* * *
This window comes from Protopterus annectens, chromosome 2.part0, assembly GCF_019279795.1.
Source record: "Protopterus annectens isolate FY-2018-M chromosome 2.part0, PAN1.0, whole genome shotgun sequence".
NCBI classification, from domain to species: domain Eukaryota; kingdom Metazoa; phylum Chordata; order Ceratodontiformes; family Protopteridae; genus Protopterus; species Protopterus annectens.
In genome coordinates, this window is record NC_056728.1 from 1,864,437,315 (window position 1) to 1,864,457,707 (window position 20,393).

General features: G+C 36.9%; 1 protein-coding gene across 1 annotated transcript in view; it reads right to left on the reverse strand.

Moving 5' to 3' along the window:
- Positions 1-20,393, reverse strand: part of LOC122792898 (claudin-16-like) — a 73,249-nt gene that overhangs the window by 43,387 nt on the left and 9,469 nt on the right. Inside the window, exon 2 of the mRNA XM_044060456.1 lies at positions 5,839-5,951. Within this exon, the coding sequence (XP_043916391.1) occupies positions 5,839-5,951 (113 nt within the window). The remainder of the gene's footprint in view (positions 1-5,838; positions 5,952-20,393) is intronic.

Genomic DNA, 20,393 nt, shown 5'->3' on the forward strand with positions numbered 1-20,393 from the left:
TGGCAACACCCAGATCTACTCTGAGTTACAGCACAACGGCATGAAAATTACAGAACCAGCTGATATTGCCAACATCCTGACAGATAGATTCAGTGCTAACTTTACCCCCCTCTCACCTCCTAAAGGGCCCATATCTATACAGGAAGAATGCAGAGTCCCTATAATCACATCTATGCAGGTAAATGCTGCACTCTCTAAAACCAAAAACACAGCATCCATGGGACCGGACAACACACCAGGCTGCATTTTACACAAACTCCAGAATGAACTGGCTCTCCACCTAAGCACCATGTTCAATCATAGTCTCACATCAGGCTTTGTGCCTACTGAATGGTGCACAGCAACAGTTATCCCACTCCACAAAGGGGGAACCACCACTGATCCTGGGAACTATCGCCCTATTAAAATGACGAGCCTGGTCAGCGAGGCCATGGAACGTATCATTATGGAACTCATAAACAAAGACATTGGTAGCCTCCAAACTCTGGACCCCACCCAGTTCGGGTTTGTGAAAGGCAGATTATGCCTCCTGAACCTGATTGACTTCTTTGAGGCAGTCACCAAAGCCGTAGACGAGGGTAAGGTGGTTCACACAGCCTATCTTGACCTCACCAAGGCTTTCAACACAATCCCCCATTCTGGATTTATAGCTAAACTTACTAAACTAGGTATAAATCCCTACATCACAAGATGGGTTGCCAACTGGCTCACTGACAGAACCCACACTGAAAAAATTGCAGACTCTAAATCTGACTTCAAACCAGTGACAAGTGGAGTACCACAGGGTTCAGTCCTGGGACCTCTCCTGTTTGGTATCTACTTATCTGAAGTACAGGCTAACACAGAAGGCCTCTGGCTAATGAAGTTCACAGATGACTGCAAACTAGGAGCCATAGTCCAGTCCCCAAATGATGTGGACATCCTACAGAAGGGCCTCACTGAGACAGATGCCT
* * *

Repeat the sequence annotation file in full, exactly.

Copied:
This window comes from Protopterus annectens, chromosome 2.part0, assembly GCF_019279795.1.
Source record: "Protopterus annectens isolate FY-2018-M chromosome 2.part0, PAN1.0, whole genome shotgun sequence".
NCBI classification, from domain to species: domain Eukaryota; kingdom Metazoa; phylum Chordata; order Ceratodontiformes; family Protopteridae; genus Protopterus; species Protopterus annectens.
In genome coordinates, this window is record NC_056728.1 from 1,864,437,315 (window position 1) to 1,864,457,707 (window position 20,393).

General features: G+C 36.9%; 1 protein-coding gene across 1 annotated transcript in view; it reads right to left on the reverse strand.

Moving 5' to 3' along the window:
- Positions 1-20,393, reverse strand: part of LOC122792898 (claudin-16-like) — a 73,249-nt gene that overhangs the window by 43,387 nt on the left and 9,469 nt on the right. Inside the window, exon 2 of the mRNA XM_044060456.1 lies at positions 5,839-5,951. Within this exon, the coding sequence (XP_043916391.1) occupies positions 5,839-5,951 (113 nt within the window). The remainder of the gene's footprint in view (positions 1-5,838; positions 5,952-20,393) is intronic.

Genomic DNA, 20,393 nt, shown 5'->3' on the forward strand with positions numbered 1-20,393 from the left:
TGGCAACACCCAGATCTACTCTGAGTTACAGCACAACGGCATGAAAATTACAGAACCAGCTGATATTGCCAACATCCTGACAGATAGATTCAGTGCTAACTTTACCCCCCTCTCACCTCCTAAAGGGCCCATATCTATACAGGAAGAATGCAGAGTCCCTATAATCACATCTATGCAGGTAAATGCTGCACTCTCTAAAACCAAAAACACAGCATCCATGGGACCGGACAACACACCAGGCTGCATTTTACACAAACTCCAGAATGAACTGGCTCTCCACCTAAGCACCATGTTCAATCATAGTCTCACATCAGGCTTTGTGCCTACTGAATGGTGCACAGCAACAGTTATCCCACTCCACAAAGGGGGAACCACCACTGATCCTGGGAACTATCGCCCTATTAAAATGACGAGCCTGGTCAGCGAGGCCATGGAACGTATCATTATGGAACTCATAAACAAAGACATTGGTAGCCTCCAAACTCTGGACCCCACCCAGTTCGGGTTTGTGAAAGGCAGATTATGCCTCCTGAACCTGATTGACTTCTTTGAGGCAGTCACCAAAGCCGTAGACGAGGGTAAGGTGGTTCACACAGCCTATCTTGACCTCACCAAGGCTTTCAACACAATCCCCCATTCTGGATTTATAGCTAAACTTACTAAACTAGGTATAAATCCCTACATCACAAGATGGGTTGCCAACTGGCTCACTGACAGAACCCACACTGAAAAAATTGCAGACTCTAAATCTGACTTCAAACCAGTGACAAGTGGAGTACCACAGGGTTCAGTCCTGGGACCTCTCCTGTTTGGTATCTACTTATCTGAAGTACAGGCTAACACAGAAGGCCTCTGGCTAATGAAGTTCACAGATGACTGCAAACTAGGAGCCATAGTCCAGTCCCCAAATGATGTGGACATCCTACAGAAGGGCCTCACTGAGACAGATGCCT